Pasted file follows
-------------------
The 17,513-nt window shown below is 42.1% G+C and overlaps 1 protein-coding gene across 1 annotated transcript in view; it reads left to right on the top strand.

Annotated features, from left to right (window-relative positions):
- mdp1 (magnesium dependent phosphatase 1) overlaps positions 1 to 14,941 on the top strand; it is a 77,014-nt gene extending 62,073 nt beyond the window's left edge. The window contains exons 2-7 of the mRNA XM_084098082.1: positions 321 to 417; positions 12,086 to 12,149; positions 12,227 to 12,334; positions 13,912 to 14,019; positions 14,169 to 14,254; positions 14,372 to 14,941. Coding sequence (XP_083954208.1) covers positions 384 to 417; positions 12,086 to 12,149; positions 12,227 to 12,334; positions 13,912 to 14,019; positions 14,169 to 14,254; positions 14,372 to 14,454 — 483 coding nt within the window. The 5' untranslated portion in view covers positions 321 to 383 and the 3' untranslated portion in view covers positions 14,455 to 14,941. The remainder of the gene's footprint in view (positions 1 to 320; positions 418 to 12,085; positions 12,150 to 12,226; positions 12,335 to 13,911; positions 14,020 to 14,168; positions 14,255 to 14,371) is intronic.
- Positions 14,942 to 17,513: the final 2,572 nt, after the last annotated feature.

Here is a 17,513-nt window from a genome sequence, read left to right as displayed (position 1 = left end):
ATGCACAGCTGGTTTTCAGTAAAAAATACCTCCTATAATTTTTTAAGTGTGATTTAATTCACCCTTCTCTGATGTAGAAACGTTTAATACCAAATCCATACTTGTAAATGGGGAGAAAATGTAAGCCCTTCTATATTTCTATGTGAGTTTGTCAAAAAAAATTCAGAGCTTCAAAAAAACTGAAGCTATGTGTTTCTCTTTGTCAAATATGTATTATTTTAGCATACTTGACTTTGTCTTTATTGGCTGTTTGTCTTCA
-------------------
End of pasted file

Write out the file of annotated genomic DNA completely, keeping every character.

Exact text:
The 17,513-nt window shown below is 42.1% G+C and overlaps 1 protein-coding gene across 1 annotated transcript in view; it reads left to right on the top strand.

Annotated features, from left to right (window-relative positions):
- mdp1 (magnesium dependent phosphatase 1) overlaps positions 1 to 14,941 on the top strand; it is a 77,014-nt gene extending 62,073 nt beyond the window's left edge. The window contains exons 2-7 of the mRNA XM_084098082.1: positions 321 to 417; positions 12,086 to 12,149; positions 12,227 to 12,334; positions 13,912 to 14,019; positions 14,169 to 14,254; positions 14,372 to 14,941. Coding sequence (XP_083954208.1) covers positions 384 to 417; positions 12,086 to 12,149; positions 12,227 to 12,334; positions 13,912 to 14,019; positions 14,169 to 14,254; positions 14,372 to 14,454 — 483 coding nt within the window. The 5' untranslated portion in view covers positions 321 to 383 and the 3' untranslated portion in view covers positions 14,455 to 14,941. The remainder of the gene's footprint in view (positions 1 to 320; positions 418 to 12,085; positions 12,150 to 12,226; positions 12,335 to 13,911; positions 14,020 to 14,168; positions 14,255 to 14,371) is intronic.
- Positions 14,942 to 17,513: the final 2,572 nt, after the last annotated feature.

Here is a 17,513-nt window from a genome sequence, read left to right as displayed (position 1 = left end):
ATGCACAGCTGGTTTTCAGTAAAAAATACCTCCTATAATTTTTTAAGTGTGATTTAATTCACCCTTCTCTGATGTAGAAACGTTTAATACCAAATCCATACTTGTAAATGGGGAGAAAATGTAAGCCCTTCTATATTTCTATGTGAGTTTGTCAAAAAAAATTCAGAGCTTCAAAAAAACTGAAGCTATGTGTTTCTCTTTGTCAAATATGTATTATTTTAGCATACTTGACTTTGTCTTTATTGGCTGTTTGTCTTCA